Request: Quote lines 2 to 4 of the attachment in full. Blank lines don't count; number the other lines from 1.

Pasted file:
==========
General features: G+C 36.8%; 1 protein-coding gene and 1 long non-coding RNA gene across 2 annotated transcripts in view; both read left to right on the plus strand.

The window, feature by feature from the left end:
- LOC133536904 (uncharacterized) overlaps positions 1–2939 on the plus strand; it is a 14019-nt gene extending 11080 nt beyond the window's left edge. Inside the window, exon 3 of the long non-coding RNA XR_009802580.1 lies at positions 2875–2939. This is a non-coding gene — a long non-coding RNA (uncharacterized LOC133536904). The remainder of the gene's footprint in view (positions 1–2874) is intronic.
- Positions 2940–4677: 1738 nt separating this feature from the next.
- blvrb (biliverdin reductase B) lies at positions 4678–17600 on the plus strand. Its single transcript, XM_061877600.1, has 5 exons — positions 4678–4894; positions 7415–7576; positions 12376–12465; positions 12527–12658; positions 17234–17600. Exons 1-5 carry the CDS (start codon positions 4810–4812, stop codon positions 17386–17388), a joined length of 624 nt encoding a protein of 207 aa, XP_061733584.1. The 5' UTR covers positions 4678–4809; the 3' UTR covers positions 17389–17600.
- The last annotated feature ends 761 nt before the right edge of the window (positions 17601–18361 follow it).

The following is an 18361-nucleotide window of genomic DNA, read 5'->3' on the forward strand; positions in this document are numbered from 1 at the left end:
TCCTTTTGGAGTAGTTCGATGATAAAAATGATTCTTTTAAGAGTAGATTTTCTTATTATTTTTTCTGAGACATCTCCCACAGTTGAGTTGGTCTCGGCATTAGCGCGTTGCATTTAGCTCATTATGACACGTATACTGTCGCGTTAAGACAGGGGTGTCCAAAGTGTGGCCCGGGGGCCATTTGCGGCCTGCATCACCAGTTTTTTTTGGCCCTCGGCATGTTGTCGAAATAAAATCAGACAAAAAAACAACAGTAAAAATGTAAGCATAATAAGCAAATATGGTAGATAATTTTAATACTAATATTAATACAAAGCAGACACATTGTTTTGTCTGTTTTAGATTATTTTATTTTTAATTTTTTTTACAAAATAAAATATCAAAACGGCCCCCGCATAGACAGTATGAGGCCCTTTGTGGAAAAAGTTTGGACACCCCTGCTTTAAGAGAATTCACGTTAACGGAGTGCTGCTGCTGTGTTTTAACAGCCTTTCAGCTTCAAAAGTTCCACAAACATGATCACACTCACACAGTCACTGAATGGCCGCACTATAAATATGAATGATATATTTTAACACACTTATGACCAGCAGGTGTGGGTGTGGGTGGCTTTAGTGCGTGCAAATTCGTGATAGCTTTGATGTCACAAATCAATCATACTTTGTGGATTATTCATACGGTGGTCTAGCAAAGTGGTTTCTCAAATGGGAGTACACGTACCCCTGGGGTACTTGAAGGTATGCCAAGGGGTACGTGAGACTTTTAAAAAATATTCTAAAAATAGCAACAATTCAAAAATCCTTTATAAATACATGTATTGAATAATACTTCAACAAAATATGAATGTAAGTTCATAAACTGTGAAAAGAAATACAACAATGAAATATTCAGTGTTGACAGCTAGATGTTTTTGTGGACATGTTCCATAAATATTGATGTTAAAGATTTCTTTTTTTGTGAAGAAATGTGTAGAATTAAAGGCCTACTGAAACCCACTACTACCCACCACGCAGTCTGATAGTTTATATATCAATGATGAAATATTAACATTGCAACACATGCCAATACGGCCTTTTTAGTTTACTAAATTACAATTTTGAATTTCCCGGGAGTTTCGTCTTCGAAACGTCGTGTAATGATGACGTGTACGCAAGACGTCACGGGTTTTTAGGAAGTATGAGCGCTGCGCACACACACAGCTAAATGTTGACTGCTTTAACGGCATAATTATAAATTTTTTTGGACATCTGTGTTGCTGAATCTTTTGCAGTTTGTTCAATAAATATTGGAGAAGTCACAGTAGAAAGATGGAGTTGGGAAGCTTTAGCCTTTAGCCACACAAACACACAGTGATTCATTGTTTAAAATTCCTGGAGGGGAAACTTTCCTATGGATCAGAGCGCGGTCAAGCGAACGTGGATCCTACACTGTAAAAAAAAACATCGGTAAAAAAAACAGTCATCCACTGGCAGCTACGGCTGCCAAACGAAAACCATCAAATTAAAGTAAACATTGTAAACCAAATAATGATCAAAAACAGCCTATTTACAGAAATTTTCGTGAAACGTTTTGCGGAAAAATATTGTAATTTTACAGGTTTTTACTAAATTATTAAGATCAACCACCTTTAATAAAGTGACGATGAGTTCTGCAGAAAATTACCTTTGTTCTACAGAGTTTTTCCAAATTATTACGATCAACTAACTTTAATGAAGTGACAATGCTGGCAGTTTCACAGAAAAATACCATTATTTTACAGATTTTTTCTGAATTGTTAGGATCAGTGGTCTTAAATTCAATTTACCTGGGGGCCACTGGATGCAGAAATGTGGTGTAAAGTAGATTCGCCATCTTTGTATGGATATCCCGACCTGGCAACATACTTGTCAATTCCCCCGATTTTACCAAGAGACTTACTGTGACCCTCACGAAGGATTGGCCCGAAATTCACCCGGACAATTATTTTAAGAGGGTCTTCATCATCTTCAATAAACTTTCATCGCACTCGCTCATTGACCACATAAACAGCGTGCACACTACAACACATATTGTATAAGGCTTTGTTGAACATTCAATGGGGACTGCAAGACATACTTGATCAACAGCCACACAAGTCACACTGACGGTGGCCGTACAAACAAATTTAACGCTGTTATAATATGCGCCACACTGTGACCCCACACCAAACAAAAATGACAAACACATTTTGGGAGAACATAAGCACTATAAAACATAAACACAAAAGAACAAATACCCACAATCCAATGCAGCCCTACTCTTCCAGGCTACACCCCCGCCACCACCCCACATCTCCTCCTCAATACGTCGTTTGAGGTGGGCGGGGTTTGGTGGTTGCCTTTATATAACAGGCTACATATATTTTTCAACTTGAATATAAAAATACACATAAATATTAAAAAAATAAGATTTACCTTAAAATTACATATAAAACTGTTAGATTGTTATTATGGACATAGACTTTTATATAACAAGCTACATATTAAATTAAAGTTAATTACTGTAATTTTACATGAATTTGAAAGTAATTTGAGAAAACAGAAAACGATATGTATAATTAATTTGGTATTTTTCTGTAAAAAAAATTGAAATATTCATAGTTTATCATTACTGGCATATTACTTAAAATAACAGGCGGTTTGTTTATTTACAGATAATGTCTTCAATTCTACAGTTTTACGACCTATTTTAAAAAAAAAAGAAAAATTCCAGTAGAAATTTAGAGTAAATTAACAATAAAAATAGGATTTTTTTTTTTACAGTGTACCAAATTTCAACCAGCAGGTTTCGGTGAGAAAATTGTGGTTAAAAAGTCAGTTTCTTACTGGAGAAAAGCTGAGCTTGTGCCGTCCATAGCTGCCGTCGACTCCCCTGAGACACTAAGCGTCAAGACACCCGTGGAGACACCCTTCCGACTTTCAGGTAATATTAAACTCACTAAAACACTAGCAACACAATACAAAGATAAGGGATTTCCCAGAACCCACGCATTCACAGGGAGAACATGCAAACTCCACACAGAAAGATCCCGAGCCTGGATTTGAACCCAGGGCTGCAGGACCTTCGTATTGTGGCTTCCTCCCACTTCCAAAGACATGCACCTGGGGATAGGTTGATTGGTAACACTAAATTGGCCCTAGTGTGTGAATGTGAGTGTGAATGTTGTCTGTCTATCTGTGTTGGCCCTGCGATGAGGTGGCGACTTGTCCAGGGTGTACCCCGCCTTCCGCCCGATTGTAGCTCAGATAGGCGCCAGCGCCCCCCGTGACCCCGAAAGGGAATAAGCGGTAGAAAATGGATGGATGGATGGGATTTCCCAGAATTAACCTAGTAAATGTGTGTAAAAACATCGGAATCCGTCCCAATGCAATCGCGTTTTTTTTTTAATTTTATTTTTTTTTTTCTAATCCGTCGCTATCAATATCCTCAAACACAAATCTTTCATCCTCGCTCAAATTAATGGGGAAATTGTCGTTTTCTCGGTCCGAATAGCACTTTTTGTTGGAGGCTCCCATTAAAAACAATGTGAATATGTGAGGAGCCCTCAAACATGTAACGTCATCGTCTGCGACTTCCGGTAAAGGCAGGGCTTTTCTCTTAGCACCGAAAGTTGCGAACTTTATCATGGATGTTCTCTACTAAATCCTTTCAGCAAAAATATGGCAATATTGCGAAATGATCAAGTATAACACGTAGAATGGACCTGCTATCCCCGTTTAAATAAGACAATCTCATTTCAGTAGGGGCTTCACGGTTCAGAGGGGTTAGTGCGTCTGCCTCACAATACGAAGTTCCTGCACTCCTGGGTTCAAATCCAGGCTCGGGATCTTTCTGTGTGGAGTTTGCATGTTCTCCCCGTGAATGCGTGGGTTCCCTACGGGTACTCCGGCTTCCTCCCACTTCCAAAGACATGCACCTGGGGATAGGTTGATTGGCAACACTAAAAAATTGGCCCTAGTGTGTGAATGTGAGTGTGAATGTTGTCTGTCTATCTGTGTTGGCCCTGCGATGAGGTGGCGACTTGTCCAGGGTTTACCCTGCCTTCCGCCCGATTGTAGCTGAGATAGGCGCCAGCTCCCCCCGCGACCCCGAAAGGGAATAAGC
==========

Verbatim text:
The window, feature by feature from the left end:
- LOC133536904 (uncharacterized) overlaps positions 1–2939 on the plus strand; it is a 14019-nt gene extending 11080 nt beyond the window's left edge. Inside the window, exon 3 of the long non-coding RNA XR_009802580.1 lies at positions 2875–2939. This is a non-coding gene — a long non-coding RNA (uncharacterized LOC133536904). The remainder of the gene's footprint in view (positions 1–2874) is intronic.
- Positions 2940–4677: 1738 nt separating this feature from the next.